Other barriers can be financial. Sometimes the required marriage prep classes come with fees. The parish where we got married required that couples hire the parish approved wedding coordinator to organize things.

A number of these rules are put in place to deal with the problem that at times people who are not practicing Catholic want to use the church as the setting for a big church wedding. Others are designed to try to keep people from entering into marriages that are likely to fall apart later.

I'm sympathetic to these lines of thinking. Marriage is a sacrament, and we want people to be taking it seriously despite a culture in which far too often people do not. And yet, if we allow how parishes deal with weddings to seem like they are acting as gatekeeper to a huge, fancy ceremony -- doling it out only to those who show themselves deserving by jumping through certain administrative hoops -- I fear that we inadvertently reinforce the tendency already all too common in our culture to view marriage as a capstone achievement: First you live together, you get a good job, you buy a house, and get ready to have kids, and then you get married to show that you've "arrived" in life and are ready to settle down and be a successful family.

It's encouraging that people perceive marriage as something they want to "get right", but since we know that having sex outside of marriage is a mortal sin, we don't want to be encouraging people to live together until their household has sufficiently "arrived" to bless it with marriage.

In this area, I think there are two things we should think about:

First, a number of the hurdles, in regards to both time and money, are designed to manage the scheduling of the church for large "church weddings". However, the sacrament itself does not require an organist, white dress, phalanx of bridesmaids and groomsmen, and hundreds of guests. There is absolutely nothing to prevent a Catholic marriage from being celebrated quietly: priest, couple, witnesses, perhaps a few family and friends. In our culture of conspicuous consumption, there may not at first be much desire for such a quiet ceremony, but it should at least be clearly presented as an option, rather than making one Friday night wedding and two to three during the course of Saturday be some sort of a hard cap on the number of weddings which can be performed in a large parish.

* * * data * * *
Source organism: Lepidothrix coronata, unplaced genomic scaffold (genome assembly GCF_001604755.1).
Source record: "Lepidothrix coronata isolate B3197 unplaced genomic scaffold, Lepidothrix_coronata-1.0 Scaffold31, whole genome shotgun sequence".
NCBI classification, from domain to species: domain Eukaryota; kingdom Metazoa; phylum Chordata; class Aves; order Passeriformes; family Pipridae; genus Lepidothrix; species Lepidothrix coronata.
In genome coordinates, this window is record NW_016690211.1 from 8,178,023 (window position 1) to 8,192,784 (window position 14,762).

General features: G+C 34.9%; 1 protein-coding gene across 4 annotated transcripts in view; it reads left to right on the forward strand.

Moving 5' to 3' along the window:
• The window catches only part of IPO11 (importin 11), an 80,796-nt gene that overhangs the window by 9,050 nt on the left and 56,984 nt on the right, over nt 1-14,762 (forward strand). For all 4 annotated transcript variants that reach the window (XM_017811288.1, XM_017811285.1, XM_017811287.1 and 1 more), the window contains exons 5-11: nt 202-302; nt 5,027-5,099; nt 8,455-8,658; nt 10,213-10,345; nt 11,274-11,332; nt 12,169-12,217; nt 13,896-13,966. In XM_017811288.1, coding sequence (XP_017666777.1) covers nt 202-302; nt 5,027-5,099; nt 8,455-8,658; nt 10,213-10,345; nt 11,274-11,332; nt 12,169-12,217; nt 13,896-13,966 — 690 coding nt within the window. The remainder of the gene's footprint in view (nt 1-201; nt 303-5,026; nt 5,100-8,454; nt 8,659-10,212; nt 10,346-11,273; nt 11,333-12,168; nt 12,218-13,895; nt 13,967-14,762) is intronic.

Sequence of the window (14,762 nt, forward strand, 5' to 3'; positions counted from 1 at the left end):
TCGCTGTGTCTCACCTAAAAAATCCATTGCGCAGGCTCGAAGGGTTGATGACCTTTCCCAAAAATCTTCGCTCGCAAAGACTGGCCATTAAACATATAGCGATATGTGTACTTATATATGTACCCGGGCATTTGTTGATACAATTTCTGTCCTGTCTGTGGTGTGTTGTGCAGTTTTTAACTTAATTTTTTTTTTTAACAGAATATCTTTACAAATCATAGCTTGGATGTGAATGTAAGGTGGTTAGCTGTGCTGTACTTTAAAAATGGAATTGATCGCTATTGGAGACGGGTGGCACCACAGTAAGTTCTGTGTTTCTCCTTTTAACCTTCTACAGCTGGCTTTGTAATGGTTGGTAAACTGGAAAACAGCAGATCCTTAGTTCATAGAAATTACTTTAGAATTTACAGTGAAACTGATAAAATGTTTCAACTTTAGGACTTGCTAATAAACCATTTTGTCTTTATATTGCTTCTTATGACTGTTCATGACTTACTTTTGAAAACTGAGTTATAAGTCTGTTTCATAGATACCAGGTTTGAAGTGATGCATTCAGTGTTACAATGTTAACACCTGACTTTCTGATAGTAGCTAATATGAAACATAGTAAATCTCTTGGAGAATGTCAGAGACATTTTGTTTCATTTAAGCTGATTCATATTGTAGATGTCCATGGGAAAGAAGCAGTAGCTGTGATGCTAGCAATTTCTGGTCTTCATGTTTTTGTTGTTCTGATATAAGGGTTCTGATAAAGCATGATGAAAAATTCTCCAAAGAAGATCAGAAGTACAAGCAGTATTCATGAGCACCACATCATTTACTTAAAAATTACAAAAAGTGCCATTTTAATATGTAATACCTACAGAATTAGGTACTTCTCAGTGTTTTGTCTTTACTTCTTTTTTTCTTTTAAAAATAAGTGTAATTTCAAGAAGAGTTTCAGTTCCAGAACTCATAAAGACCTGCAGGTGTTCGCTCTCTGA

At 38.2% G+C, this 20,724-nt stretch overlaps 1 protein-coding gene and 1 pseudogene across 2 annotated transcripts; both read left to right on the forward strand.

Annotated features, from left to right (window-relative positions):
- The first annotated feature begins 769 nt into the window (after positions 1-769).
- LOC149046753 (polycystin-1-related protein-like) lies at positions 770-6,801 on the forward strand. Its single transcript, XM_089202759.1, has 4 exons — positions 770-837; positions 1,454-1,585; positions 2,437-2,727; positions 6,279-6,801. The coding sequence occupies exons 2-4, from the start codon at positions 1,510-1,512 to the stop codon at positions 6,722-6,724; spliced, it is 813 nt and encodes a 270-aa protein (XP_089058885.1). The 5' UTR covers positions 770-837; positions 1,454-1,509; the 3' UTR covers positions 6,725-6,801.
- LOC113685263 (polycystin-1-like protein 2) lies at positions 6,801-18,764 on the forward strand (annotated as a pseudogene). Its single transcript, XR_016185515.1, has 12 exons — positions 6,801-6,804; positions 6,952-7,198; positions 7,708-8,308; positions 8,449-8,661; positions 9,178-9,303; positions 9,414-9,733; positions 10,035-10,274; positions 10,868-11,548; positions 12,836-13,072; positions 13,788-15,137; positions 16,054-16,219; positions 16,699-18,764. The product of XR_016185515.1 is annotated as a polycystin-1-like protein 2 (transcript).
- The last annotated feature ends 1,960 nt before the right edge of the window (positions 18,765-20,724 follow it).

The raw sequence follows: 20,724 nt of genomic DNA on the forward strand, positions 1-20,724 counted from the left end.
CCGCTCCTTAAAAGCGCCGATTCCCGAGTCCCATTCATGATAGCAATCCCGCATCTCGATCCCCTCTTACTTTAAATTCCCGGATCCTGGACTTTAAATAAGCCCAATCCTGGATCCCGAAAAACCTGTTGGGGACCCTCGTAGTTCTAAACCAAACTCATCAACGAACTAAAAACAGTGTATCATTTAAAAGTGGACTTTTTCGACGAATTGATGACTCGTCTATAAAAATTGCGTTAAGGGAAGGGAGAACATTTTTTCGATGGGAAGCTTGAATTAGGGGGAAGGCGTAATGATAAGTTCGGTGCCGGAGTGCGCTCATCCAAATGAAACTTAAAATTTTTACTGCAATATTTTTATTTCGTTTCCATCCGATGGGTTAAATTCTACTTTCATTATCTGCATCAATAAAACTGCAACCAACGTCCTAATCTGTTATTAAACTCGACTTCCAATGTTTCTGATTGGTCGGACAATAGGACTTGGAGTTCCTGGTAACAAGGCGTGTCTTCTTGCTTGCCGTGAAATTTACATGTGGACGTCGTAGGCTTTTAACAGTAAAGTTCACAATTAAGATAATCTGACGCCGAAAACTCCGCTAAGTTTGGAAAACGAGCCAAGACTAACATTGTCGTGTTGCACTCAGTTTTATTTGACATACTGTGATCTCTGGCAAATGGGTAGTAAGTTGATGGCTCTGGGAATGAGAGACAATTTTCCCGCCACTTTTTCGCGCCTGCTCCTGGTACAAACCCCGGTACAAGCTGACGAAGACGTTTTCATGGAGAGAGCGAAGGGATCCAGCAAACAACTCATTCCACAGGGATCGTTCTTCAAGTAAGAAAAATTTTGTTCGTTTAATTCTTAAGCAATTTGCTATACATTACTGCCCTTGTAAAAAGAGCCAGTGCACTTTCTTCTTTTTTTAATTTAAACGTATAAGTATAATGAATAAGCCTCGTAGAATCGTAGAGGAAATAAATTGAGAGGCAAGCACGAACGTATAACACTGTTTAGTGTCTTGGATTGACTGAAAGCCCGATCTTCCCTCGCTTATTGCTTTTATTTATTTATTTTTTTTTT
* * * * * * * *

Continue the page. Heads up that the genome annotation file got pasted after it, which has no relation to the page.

Second, we need to take a serious look at some of the requirements which are put up in order to make sure people are serious about marriage, and ask ourselves if they are actually doing anything to help prevent people from entering into vows that they will not keep. All things considered, we went to a pretty decent set of marriage prep classes, and yet the only effect they had on our relationship was to prevent us from participating in the play the theater was putting on our last semester of college (the marriage prep classes overlapped with rehearsals.) Maybe other couples who hadn't had three years of dating to think through issues ("Have you talked about how you will manage finances?") received some benefit, but I kind of wonder. It often seems to me that this is more an exercise in do-something-ism: We should do something to help make sure that people understand the nature of Catholic marriage and that those likely to divorce don't get married. This is something. Therefore, we should do this.

But is it helping? Is telling couple to wait six months and attend a couple of desultory classes really going to do much to inspire fidelity to the Church's view of marriage or to help those with serious relationship problems to realize it in time?

A particular area in which it seems like there should be some streamlining, especially if people are not trying to schedule a big church ceremony, is when people are trying to get an existing union of some sort blessed: whether that's a marriage outside the Church, or a situation in which people who are nor married have been living together for some time and perhaps have children together.

Obviously, if there's a situation in which either the man or woman is possibly already married, there is a need to stop and look at whether that was a valid marriage and thus whether they can be married in the Church at all. However, if no such impediment exists, a delay means either asking a couple who have been living as if married for some time to stop doing so (which needless to say would involve various relationship challenges) or else winking at the fact that they are not married (which is morally a problem.)